Friday, June 24, 2011

Three Part Lesson using Literature: Wangari's Tree of Peace (Number Sense)

The small group of teachers visiting Wendy and Donna's Grade 1/2 classrooms at Edgewood PS were fortunate enough to see a great three-part math lesson integrating the use of literature.

Math and Literature:
Any book used to form the basis of a math lesson should be read to students ahead of time for enjoyment.  While there are many math picture books readily available, some are more authentic than others.  

The book Wendy and Donna used for this lesson is not only a rich literacy experience but also provides an authentic context for the mathematics.

Student's Prior Learning:
This was one of the first lessons in the counting unit.

Learning Goal:
Both Wendy and Donna wanted to find out what background strategies their students had already. 

Students worked in mixed pairs.  Some worked with another person in the same grade while others worked with someone from a different grade level.   

Part 1: Getting Started
Wendy chose a smaller problem to engage students into the book.  She posed this question to the whole class:

All student responses were recorded on chart paper.  Luckily (or strategically!), students came up with the context for the problem that Wendy wanted: plant more trees.

Once the context was established, Wendy posed the smaller problem to the class: What if these people wanted to help Wangari by planting 3 trees each?  How many trees would they plant altogether?

The whole class had the opportunity to share their thinking and strategies for figuring out how trees would be planted if 3 people planted 3 trees each.  Several strategies emerged from this discussion:
- repeated addition (3+3+3)
- counting (1, 2, 3,...)
- multiplication
- counting by 2s and adding 1 more
- counting by 1 1/2 (we all had a hard time following this child's brilliant thinking!)
Part 2: Working on It
Wendy then introduced the bigger problem to the whole class.  She had this recorded on chart paper ahead of time:

Prior to solving the problem, Wendy reminded students of the variety of manipulatives that were available for them to choose from to solve the problem.

Since this was a regular occurrence in their classroom, partners had no difficulty selecting the tools they wanted to use to solve the problem.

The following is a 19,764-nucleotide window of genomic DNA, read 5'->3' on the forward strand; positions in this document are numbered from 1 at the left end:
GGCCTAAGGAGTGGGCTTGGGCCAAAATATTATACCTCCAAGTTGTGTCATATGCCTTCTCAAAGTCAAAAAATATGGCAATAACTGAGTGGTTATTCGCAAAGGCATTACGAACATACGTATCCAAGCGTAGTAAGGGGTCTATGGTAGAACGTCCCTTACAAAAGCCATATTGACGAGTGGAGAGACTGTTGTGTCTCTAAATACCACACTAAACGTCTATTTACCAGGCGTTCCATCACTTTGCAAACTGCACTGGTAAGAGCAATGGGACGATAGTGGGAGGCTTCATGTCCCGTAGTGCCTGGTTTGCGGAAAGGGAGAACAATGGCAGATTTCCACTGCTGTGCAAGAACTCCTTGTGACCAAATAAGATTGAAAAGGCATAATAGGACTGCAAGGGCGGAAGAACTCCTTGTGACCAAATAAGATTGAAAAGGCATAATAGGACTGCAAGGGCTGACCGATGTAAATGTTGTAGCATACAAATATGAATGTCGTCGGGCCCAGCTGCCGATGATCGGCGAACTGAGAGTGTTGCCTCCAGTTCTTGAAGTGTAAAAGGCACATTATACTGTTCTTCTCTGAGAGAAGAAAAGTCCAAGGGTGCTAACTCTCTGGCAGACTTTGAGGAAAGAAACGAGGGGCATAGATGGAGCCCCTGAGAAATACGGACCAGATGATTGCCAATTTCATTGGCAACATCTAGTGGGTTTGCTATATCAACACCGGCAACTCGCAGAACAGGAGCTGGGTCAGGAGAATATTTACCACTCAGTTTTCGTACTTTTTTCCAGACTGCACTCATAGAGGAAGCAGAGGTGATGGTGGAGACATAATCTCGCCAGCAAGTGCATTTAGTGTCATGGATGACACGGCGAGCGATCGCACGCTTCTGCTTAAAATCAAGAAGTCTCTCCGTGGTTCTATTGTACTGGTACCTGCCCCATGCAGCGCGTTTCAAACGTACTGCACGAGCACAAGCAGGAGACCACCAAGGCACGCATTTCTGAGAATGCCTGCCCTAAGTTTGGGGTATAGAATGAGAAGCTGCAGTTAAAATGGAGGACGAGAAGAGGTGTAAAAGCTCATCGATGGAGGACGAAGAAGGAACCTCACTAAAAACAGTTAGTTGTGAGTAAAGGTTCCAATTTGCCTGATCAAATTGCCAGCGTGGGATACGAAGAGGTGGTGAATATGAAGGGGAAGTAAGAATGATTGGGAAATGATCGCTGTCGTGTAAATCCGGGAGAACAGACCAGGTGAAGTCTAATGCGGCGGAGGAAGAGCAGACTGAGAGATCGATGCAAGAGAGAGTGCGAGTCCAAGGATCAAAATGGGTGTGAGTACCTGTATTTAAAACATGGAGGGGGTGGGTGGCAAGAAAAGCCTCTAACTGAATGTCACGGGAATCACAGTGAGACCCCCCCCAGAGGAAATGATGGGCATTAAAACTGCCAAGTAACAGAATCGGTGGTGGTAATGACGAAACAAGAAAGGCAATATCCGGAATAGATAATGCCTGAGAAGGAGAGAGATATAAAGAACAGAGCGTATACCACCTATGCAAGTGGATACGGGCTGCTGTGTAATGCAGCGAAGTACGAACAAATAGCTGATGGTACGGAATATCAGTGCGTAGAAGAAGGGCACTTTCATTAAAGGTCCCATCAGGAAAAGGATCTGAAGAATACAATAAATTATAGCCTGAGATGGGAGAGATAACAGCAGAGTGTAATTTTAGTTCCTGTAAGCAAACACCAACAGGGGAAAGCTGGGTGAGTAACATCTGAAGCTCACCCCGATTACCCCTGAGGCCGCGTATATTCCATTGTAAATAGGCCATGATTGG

As pairs began to work out the problem, we were able to observe a variety of representations of the solution process:

one to one counting
groups of 2 visually represented
groups of 2 (counting or repeated addition)
beginnings of an array


Part 3: Reflecting and Connecting

This lesson really demonstrated for us a dilemma that might occur during a rich lesson like this: sometimes the students demonstrate such variety in thinking that it becomes difficult to choose what to focus on during the consolidation part of the lesson!  The good news is that you, as the teacher, gets to choose!  Wendy chose to focus on the most efficient counting strategies.  So she selected pairs to share their work to demonstrate this focus:
This pair was chosen because  they used groups of 2.  Wendy noticed that many other pairs used this strategy as well.
This group counted by 10s.  Wendy asked why they counted by 10s.  They said it was faster!  
This is the same pair as above.  Since they didn't have the manipulatives to show their groups of 10, Wendy drew what she saw them do.
This pair was chosen because they started to use a doubling strategy.  
 This pair was chosen because they discovered a pattern and started to organize their work like a table.  

By the end of the math congress, students in both classrooms heard about a variety of strategies that could be used to solve this one problem.  They were also asked to think about the most efficient strategy (which one is quicker and easier?).

Explicit Teaching:
After each pair got a chance to share their thinking, Wendy used the last pair's work to jump into her explicit teaching.  She wanted students to understand that a table could be used to help them organize their thinking and work.

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